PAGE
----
There is a vibrancy in the way in which Prime Minister Theresa May has repeatedly come before the House of Commons to deliver statements and face tough interrogation, often from members of her own Conservative Party. There are the intense discussions amongst parliamentarians on what course of action should be taken if, as it is generally assumed, the prime minister’s withdrawal agreement with the EU is rejected in a key vote scheduled for December 11. And while Brexit dominates headlines, Parliament’s power, as well as its influence, was demonstrated most unusually a few days ago when a US businessman was escorted to Parliament and...

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  • Trump is Correct, May's Brexit Deal Would Make a US-UK Trade Agreement Highly Unlikely

    US President Donald J. Trump has cast doubt on the possibility of completing a US-UK free trade agreement under the terms of the Brexit deal British Prime Minister Theresa May has negotiated with the European Union.

    “I think we have to take a look at, seriously, whether or not the UK is allowed to trade, because, you know, right now, if you look at the deal, they [the UK] may not be able to trade with us,” Trump told reporters on November 26.

    May rejected Trump’s characterization, saying: “We will have the ability, outside the European Union, to make those decisions on trade policy for ourselves. It will no longer be a decision being taken by Brussels.”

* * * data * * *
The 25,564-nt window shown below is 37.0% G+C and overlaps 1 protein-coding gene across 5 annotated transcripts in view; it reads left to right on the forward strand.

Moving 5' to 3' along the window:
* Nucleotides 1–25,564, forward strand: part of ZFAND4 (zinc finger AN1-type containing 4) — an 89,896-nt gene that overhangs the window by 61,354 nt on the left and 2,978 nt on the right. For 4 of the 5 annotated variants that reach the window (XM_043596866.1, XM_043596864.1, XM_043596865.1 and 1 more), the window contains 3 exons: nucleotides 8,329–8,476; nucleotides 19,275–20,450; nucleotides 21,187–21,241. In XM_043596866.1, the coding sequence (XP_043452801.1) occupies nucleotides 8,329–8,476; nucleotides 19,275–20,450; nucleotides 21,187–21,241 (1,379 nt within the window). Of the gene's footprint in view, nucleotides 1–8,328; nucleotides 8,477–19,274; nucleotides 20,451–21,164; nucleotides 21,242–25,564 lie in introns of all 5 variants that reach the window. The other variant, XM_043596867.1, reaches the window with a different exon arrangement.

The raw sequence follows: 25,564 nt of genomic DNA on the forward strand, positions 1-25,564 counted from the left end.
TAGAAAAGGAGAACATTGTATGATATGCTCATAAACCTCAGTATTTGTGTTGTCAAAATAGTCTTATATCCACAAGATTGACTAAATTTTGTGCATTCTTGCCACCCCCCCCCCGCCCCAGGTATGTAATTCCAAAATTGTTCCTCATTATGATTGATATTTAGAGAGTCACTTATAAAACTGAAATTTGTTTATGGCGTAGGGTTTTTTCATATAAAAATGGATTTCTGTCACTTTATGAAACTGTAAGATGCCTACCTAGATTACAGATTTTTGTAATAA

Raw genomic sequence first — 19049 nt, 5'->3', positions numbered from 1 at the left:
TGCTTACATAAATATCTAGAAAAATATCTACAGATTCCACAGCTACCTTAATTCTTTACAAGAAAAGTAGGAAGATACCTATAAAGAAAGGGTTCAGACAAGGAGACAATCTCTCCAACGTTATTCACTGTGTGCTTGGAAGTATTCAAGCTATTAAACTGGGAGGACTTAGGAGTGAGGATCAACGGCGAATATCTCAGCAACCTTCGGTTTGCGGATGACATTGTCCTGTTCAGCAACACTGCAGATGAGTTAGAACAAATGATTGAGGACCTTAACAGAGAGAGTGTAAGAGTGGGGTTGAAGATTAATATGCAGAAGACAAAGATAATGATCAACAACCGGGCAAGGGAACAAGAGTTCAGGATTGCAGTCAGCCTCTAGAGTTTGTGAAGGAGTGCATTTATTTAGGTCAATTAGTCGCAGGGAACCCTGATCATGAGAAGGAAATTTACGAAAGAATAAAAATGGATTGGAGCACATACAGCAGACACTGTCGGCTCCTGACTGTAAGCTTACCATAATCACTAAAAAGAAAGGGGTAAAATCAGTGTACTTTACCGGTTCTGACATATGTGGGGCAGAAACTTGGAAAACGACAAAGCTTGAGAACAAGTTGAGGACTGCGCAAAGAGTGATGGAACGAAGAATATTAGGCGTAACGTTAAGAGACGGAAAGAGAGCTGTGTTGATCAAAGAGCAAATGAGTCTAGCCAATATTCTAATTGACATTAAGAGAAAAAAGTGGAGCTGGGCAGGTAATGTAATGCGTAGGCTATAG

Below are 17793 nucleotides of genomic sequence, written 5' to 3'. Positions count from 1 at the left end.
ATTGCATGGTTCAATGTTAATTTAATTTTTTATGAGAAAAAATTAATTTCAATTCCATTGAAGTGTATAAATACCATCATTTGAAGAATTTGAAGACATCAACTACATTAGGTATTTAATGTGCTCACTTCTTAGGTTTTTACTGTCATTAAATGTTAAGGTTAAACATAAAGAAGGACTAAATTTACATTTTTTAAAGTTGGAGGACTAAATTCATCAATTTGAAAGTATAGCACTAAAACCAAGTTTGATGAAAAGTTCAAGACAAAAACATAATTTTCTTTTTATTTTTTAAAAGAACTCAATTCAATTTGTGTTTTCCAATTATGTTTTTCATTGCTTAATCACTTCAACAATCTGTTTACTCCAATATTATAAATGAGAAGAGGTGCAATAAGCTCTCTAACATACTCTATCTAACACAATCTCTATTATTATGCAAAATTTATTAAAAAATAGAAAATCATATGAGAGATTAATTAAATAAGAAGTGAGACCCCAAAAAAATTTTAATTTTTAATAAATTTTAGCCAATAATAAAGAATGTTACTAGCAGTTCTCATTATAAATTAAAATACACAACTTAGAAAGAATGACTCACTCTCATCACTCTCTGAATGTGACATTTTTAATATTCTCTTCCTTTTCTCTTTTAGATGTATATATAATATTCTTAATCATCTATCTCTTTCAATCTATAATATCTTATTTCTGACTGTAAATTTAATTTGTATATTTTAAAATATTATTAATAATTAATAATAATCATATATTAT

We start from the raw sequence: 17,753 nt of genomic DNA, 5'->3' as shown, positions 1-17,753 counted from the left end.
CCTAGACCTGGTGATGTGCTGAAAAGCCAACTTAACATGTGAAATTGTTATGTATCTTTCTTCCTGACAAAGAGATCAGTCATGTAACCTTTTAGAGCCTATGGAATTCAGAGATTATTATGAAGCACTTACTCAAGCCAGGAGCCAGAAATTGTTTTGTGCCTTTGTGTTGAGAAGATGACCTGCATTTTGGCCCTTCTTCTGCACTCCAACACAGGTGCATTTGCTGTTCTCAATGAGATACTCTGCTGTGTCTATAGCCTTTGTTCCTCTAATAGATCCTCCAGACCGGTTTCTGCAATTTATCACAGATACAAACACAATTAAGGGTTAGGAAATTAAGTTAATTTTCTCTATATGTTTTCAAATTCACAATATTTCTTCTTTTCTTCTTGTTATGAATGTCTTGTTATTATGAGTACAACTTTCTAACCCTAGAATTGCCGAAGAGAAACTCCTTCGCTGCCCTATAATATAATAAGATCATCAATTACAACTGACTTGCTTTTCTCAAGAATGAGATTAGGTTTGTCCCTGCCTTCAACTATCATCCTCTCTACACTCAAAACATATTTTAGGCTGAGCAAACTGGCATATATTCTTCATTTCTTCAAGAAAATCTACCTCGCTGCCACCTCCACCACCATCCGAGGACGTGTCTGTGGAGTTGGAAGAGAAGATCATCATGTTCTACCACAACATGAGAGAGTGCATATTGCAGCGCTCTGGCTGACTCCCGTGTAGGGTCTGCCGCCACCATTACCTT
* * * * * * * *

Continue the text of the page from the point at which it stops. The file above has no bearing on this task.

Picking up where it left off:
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  • Brexit: The Road Ahead

    At an extraordinary summit on November 25, European Union leaders approved a draft agreement with British Prime Minister Theresa May setting out the terms of the United Kingdom’s withdrawal from the EU.

    It is hard to understate the importance of this milestone in the Brexit process. The 585-page draft agreement comprehensively dictates the terms of the UK’s exit from the EU on a broad range of issues, from the UK’s financial obligations toward the EU, the Northern Ireland border regime, citizens’ rights, jurisdiction delimitation, and financial services regulation among others.

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  • Deal or No Deal? The Perils of Extricating the UK from the EU

    The United Kingdom now has a withdrawal deal with the European Union. In painstaking detail, set out in a 585-page document, it settles various aspects of the exit process, and is accompanied by a much briefer (and non-binding) political statement of principles for a future relationship between the UK and the EU.

    But now the real problems start. The agreement has been criticized on all sides, with even its chief protagonist, British Prime Minister Theresa May, conceding that it is far from perfect. In the much over-used metaphor, it kicks the can down the road on a number of crucial issues, not least how to avoid a hard border in Ireland, and will struggle to obtain support from the House of Commons.

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  • A Look at the United Kingdom’s Security Relationship with the EU in a Post-Brexit World

    BRUSSELS – What kind of defense and security relationship will the United Kingdom have with the European Union (EU) after Brexit becomes fact on March 29, 2019? The range of options for both sides—and the political will to move in that direction coming from the UK—will depend almost wholly on what kind of Brexit London finally chooses.

    A first indication of British political will should come before Christmas when the country’s Parliament votes on whether to accept or reject British Prime Minister Theresa May’s Brexit deal with Brussels.